Centene has jumped into the mix of managed-care companies scrambling to bulk up as the health care overhaul changes their business with a $6.3-billion bid for fellow insurer Health Net.
The deal announced Thursday gives St. Louis-based Centene a chance to expand in two hot growth areas for health insurers, the state- and federally-funded Medicaid program for the poor and people with disabilities; and the federally-supported Medicare Advantage program, which has seen its overall enrollment triple over the past decade.
The health care overhaul is expanding Medicaid coverage to millions as it seeks to provide health insurance for more people. This comes as more states are turning to insurers to help them manage their Medicaid populations.
Centene said the Health Net deal will strengthen its presence in the nation’s largest Medicaid market, California, and create a combined company with about 6 million Medicaid members, making it one of the largest in the country.
“Both Centene and Health Net recognize that scale and diversification are becoming increasingly important,” Centene Chairman and CEO Michael Neidorff told analysts after the deal was announced.
The acquisition also will build Centene’s Medicare business in several western states. As the baby boom generation ages, insurers are seeking to offer more Medicare prescription drug coverage and Medicare Advantage plans, which are privately run versions of the federally-funded program for people over age 65 and the disabled.
About 16.8 million people were enrolled in Medicare Advantage plans as of March, according to the nonprofit Kaiser Family Foundation, which studies health care issues. That figure grew by more than 1 million from last year.
“I would say the growth prospect of Medicare is the prime reason someone would add that membership on to their books,” said Vishnu Lekraj, an analyst who follows the industry for Morningstar.
Investors and analysts have been expecting huge acquisitions in a managed care sector that is looking to grow as it adapts to the health care overhaul. Some say the Supreme Court’s recent decision to uphold a key element of the federal law might spark deals because it removes an element of uncertainty that had been hanging over the companies.
On June 20, Anthem went public with a more than $47 billion cash-and-stock bid for Cigna, which Cigna rejected in a letter sent to Anthem the next day.
Both the Wall Street Journal and Bloomberg have reported, citing sources they have not identified, that Aetna is pursuing the Medicare Advantage provider Humana Inc., in a deal that would join the nation’s third- and fifth-largest health insurers.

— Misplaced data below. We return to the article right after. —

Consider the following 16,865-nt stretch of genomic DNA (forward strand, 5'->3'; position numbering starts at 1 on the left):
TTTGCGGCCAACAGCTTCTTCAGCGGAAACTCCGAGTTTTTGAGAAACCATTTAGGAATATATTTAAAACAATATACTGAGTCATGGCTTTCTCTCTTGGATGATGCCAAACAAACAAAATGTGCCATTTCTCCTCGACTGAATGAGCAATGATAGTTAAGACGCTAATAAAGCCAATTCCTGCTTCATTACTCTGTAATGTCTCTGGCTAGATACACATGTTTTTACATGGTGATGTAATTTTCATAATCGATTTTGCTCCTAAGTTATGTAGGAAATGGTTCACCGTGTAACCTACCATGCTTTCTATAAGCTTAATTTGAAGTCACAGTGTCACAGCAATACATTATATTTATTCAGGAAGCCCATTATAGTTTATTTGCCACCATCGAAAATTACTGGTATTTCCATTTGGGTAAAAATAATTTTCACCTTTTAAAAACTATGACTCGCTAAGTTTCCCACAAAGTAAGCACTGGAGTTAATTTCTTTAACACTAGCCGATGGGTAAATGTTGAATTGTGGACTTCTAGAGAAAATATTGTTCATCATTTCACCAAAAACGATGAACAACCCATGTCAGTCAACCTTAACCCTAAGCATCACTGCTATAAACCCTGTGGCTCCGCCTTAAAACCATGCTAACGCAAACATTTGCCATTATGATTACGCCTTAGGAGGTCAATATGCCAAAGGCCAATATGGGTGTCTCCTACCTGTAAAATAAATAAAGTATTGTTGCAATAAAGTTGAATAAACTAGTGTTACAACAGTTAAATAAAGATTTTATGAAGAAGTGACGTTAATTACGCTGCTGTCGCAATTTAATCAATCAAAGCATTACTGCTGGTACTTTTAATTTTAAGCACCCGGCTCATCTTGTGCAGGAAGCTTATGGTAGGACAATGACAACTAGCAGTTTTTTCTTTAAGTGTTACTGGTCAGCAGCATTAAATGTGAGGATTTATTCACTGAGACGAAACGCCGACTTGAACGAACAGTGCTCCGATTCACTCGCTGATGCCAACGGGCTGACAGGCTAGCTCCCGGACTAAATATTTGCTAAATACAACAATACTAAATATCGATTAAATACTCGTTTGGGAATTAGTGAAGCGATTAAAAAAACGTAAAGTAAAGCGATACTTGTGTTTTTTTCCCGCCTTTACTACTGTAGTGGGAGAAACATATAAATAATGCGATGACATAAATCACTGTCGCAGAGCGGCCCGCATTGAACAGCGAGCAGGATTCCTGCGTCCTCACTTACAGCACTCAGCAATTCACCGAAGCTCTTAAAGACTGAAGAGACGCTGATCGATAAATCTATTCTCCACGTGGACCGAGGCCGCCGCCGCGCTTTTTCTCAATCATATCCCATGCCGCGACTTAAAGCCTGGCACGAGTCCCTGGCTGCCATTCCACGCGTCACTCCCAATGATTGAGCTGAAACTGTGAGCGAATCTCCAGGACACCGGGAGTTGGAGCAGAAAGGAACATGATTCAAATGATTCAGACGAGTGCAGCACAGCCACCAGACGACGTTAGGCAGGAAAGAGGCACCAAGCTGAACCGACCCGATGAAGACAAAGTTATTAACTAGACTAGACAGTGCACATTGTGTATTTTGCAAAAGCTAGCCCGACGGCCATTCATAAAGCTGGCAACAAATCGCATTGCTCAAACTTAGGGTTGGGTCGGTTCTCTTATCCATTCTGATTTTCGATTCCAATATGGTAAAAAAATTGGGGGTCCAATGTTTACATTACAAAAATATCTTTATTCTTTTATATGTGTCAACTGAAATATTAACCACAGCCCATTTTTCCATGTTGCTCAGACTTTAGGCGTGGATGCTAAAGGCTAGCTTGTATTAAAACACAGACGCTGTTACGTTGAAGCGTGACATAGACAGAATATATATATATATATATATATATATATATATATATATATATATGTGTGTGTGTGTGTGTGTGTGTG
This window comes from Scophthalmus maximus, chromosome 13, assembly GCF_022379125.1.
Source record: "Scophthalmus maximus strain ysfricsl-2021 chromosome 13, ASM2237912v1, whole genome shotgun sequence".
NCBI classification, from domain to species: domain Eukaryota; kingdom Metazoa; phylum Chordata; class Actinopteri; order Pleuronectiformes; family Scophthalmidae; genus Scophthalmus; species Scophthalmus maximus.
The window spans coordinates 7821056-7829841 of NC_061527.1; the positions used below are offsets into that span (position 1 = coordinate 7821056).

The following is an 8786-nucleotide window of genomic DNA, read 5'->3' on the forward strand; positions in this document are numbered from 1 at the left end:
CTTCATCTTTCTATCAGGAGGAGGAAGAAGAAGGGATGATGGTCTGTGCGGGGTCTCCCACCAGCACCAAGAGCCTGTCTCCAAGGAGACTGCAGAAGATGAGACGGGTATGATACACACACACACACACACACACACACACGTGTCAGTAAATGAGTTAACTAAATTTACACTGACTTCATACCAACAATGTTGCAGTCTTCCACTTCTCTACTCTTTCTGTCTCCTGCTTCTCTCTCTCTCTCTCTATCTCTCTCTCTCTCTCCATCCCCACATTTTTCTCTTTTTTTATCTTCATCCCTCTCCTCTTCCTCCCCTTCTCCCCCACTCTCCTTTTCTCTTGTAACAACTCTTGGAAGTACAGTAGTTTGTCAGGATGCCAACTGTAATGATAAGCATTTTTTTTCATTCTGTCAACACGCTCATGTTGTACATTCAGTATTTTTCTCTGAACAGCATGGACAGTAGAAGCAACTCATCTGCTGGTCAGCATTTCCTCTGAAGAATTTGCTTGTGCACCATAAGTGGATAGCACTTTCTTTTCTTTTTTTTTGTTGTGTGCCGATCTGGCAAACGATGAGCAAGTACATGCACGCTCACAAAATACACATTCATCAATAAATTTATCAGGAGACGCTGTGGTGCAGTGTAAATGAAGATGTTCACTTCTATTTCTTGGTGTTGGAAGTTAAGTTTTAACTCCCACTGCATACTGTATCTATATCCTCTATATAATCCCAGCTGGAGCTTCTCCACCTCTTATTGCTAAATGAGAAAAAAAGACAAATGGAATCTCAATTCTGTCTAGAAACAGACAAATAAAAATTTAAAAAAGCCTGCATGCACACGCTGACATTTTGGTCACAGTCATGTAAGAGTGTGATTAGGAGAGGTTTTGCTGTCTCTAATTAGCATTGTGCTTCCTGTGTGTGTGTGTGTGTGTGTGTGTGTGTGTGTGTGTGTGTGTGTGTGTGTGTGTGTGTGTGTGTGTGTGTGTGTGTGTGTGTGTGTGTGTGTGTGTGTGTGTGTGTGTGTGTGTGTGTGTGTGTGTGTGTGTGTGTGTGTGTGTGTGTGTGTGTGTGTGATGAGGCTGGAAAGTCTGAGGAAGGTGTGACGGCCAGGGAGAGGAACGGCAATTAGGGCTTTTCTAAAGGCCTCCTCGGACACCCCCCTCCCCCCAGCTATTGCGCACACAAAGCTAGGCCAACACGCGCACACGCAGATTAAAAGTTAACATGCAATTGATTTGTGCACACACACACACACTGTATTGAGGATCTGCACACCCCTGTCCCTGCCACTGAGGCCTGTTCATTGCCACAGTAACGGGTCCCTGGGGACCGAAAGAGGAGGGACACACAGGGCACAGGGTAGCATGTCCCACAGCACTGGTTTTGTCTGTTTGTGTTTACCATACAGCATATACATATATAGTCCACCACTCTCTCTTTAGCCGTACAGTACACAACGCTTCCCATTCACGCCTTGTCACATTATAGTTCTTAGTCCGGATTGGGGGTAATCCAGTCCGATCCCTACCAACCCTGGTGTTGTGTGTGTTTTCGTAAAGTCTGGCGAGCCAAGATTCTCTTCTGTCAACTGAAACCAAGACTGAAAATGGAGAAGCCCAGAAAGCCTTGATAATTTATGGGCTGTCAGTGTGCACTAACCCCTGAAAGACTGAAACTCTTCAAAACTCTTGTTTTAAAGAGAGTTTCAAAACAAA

“The wave of consolidation sweeping the (managed care) industry is accelerating as players seek to establish their own market position,” Leerink analyst Ana Gupte said in a note to investors announcing the Centene deal.
She added that she expects the nation’s biggest insurer, UnitedHealth Group Inc., to jump in with a competing bid for Health Net or possibly both companies.
A UnitedHealth spokesman said his company doesn’t comment on rumors or speculation.
Insurers see several potential advantages to combining. An acquisition would give them more customers over which to spread the costs of providing coverage and processing claims, and it lets them diversify and expand into new markets faster than they can by signing up new customers.
Combining with a competitor also can help an insurer quickly strengthen its technology resources, which is an increasingly vital part of the business.
Centene Corp. plans to pay a combination of cash and stock valued at $78.57, based on Wednesday’s closing price, for each Health Net share. That’s a premium of about 21 percent over Health Net’s closing price of $65.06. The deal totals about $6.8 billion counting debt.
Centene shareholders would have about a 71 percent stake in the combined company, which Neidorff will lead as chairman, president and CEO.
Both companies’ boards have approved the acquisition, which is expected to close early next year.
Shares of Health Net soared 10 percent, or $6.51, to close at $71.57 on Thursday, while Centene sank 8 percent, or $6.46, to finish at $74.44.
Like other health insurers, the shares of both companies have hit all-time high prices this year and advanced much further than the broader market.